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Sir, You Are Being Hunted review

Ungentlemanly conduct.

Games have given us many iconic monsters, from Doom's Imps to Silent Hill's Pyramid Head. Yet indie developer Big Robot may have just created the most terrifying foe of all. The robots which stalk you across the bleak landscapes of Sir, You Are Being Hunted are, basically, Nigel Farage crossed with The Terminator.

Like UK Independence Party leader Farage, they embody a cartoonish, fantasy version of Englishness: a sort of tweedy, gentrified celebration of warm beer, milky tea and striding across moorlands with a shotgun. They also can't be bargained with. They can't be reasoned with. They don't feel pity, or remorse, or fear. And they absolutely will not stop, ever, until you are dead.

Sir, You Are Being Hunted is a survival game, but where most of the other entries in this suddenly overcrowded genre tend to be weighed down with systems - crafting, building, fortifying - Big Robot's entry has an arcade-style simplicity. You're trapped on an archipelago of five islands and must find 17 crystal fragments to power a mystical stone circle that can return you home.

It's a goal that is immediately understandable, but realising it is much harder than it seems. These fragments - visible by plumes of smoke - are always guarded by the insufferable Victorian robots who patrol the land, wittering on about the weather and taxes as they go. The robots also congregate near buildings, which act as the game's loot chests. Basically, everywhere you need to go, the robots have got there first.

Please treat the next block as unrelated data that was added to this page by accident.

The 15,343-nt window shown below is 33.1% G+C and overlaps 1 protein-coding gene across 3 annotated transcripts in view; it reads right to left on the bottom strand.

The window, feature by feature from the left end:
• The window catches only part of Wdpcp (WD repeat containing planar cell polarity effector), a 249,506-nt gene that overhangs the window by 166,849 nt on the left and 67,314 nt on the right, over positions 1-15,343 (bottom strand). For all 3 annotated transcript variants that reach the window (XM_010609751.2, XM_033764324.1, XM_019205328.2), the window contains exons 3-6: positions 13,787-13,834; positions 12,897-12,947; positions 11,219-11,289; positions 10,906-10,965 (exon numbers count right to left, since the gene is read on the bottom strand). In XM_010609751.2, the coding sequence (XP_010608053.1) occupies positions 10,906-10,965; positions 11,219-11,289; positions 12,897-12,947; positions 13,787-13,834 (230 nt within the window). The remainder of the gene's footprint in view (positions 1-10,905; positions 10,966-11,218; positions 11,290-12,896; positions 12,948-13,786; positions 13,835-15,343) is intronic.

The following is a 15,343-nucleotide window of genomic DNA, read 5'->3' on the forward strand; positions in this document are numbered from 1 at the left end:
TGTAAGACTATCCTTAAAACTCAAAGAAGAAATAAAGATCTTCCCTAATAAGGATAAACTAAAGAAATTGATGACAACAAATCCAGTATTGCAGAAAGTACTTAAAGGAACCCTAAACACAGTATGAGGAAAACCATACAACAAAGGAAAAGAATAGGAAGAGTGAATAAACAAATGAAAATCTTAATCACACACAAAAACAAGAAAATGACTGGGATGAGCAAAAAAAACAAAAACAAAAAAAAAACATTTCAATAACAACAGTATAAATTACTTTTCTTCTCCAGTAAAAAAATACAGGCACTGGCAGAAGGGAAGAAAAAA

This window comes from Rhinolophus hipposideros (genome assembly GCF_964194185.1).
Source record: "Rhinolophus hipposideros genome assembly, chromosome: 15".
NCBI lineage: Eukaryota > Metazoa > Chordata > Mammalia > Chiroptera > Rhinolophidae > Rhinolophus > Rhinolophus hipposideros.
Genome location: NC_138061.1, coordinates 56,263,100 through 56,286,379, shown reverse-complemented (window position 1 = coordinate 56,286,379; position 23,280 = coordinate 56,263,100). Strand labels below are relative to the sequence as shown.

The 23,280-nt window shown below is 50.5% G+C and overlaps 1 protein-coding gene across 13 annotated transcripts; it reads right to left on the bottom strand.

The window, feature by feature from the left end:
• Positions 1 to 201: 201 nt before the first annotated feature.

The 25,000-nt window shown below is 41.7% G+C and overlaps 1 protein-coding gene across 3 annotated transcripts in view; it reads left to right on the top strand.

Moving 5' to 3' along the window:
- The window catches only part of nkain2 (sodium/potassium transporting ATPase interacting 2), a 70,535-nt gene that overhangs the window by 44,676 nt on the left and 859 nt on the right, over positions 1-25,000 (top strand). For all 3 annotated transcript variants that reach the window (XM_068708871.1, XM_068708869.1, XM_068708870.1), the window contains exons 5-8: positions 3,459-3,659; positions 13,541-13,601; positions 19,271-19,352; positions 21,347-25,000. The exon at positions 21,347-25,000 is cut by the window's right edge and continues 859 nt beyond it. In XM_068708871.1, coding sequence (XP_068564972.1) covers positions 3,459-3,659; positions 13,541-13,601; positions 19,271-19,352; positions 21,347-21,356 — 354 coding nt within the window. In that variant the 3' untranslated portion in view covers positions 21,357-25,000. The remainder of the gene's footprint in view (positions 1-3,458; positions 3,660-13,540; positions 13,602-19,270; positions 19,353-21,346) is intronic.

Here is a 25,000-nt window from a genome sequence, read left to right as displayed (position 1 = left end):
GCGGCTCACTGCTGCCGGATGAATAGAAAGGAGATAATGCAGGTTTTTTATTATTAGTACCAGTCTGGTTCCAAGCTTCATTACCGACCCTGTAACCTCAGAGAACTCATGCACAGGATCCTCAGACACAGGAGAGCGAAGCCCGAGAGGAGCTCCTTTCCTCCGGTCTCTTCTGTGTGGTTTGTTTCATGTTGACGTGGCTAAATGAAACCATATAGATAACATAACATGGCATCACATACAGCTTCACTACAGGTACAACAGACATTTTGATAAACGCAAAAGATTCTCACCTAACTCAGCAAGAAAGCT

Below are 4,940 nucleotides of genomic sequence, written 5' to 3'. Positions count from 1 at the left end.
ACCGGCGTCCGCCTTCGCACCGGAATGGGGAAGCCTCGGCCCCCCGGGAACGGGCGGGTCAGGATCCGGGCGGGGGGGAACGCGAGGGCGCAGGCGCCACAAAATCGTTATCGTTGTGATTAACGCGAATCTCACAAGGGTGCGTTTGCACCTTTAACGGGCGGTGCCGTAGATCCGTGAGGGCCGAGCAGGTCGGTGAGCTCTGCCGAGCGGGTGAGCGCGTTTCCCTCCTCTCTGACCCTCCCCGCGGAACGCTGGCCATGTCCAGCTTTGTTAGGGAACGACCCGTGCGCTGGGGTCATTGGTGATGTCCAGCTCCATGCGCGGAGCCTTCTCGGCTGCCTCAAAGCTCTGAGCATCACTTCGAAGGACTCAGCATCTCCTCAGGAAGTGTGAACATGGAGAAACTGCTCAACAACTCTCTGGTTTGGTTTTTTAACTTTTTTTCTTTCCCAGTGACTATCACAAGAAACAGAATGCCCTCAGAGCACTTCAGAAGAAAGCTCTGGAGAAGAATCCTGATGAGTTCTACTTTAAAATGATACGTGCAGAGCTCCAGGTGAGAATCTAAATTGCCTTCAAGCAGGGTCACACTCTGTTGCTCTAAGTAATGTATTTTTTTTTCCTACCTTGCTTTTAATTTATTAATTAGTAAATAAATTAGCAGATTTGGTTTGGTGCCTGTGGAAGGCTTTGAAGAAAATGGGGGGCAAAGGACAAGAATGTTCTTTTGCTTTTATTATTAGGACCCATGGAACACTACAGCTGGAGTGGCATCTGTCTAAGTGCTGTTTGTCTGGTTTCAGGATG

Your health will regenerate slowly, provided your vitality is kept high by eating.

The nature of that loot is suitably skewed by the game's Anglican aesthetic. In amongst the mouldy boots and human skulls, you'll find bottles of sherry, flasks of tea and chocolate biscuits (which are both "usable" and "dunkable" according to the text descriptions). You'll also find things that can help you distract those beastly automatons, such as stones and bottles that can be thrown, as well as more elaborate diversions like alarm clocks and toy trains. There are also steel traps, which can hold a robot in place, and - if you're really lucky - weapons with which to destroy them.